The fifth-year guard has struggled with foot injuries in the early going, and he's also battled a flu-like sickness that has run through the Rockets' locker room.
There's no doubting that The Beard hasn't hit his stride yet this year. Blame it on the injuries. Blame it on his ineffective 3-point shooting. Blame it on Kevin McHale (they're calling him McFail). Blame it on his ego. Blame it on Houston's defensive indifference. Blame it on the failed Omer Asik and Dwight Howard experiment. Blame it on whatever you want (within the realm of possibility), and, chances are, there would probably be a little truth in your argument.
While there's plenty of blame to go around, the truth is that we're dealing with the first month of the NBA season, and, as the Rockets sit at 7-4 (7-3 when Harden plays) and everyone aside from Greg Smith is still healthy, there are no serious red flags.
Even with all the little tweaks, lineup changes, injury bugs, and spacing issues, Harden is still having an elite year statistically. There are currently three players in the NBA who are averaging at least 25 points, 5 rebounds, and 5 assists: LeBron James (Miami Heat), Kevin Durant (Oklahoma City Thunder), and Harden. Not too bad for a guy who has had trouble finding his stroke, right?
Harden ranks fifth in the NBA in scoring (serendipitously less than a point better than Kevin Martin) at 25.2 points per game. Harden ranks sixth in the NBA in assists among non-point guards, averaging 5.2 dimes a night. He 's averaging the third most free-throw attempts per game, trailing just KD and Howard, who should be excluded from the leaderboard because of the hack-a-Dwight scheme (he deserves zero credit for being the guy that everyone fouls on purpose to try to get back into the game).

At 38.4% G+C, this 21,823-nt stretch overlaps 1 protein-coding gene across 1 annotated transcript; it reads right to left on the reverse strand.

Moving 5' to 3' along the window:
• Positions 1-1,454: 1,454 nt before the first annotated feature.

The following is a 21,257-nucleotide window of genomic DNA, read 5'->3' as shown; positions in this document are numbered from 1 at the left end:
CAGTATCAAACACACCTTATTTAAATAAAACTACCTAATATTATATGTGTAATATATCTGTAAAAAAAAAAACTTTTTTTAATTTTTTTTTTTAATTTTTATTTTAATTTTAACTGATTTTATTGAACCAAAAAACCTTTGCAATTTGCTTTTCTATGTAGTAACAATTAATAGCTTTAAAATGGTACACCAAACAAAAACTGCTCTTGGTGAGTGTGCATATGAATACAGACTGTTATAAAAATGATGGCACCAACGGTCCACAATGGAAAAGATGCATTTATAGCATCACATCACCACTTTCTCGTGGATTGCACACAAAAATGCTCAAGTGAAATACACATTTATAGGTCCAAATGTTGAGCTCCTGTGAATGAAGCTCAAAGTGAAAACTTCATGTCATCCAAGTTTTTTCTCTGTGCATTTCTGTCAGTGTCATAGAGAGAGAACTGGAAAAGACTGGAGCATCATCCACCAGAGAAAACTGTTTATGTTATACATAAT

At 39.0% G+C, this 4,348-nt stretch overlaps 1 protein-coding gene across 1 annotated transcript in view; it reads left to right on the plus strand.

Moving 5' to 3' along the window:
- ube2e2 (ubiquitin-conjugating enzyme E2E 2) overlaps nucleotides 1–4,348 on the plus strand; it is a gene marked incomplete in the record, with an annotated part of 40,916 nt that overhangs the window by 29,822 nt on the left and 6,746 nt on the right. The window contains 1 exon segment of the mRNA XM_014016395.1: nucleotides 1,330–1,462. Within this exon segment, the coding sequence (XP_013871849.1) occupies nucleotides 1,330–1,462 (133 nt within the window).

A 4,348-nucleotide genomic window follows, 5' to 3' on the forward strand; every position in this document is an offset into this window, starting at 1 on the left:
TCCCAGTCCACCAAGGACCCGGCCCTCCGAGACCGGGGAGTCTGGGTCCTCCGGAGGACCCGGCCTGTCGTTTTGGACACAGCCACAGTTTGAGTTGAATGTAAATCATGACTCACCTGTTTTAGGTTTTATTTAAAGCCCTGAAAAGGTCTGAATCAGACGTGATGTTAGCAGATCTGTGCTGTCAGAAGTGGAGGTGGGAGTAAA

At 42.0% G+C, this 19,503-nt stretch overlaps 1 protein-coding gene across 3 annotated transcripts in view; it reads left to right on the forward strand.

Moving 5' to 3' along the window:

Even with Harden's feet heeling up and his endurance improving, the MVP might still be a little out of reach for the Rockets' stud guard. However, a slight change in the Rockets' style of play and a few subtle changes in the rotation will really help his cause dramatically.
Since Harden missed the November 13 overtime loss to the lowly Philadelphia 76ers, he has come back to a different team. Omer Asik, who missed a few games with a trade-request-induced illness, is apparently coming back to the team November 19.
However, after a really impressive offensive display on November 16 against the Denver Nuggets, the Rockets, and Harden in particular, would benefit greatly from McHale continuing to use Donatas Motiejunas, Terrence Jones, and Omri Casspi at the 4 (with Casspi also sliding over and playing some 3 at times; probably in place of Francisco Garcia, who I believe should be stripped of his rotational minutes).
I know James Harden broke out last season with Asik playing the 5, and obviously Asik was a big part of Houston's playoff run. But anything more than 12-18 minutes for Asik works against the team's offensive game plan. Against the Nuggets, the Rockets were stretching the floor, using either four-out, one-in sets or five-out sets (depending if Howard was on the floor or not). The spacing was perfect for most of the game, and aside from a few defensive lulls, this was one of the Rockets' best games of the season.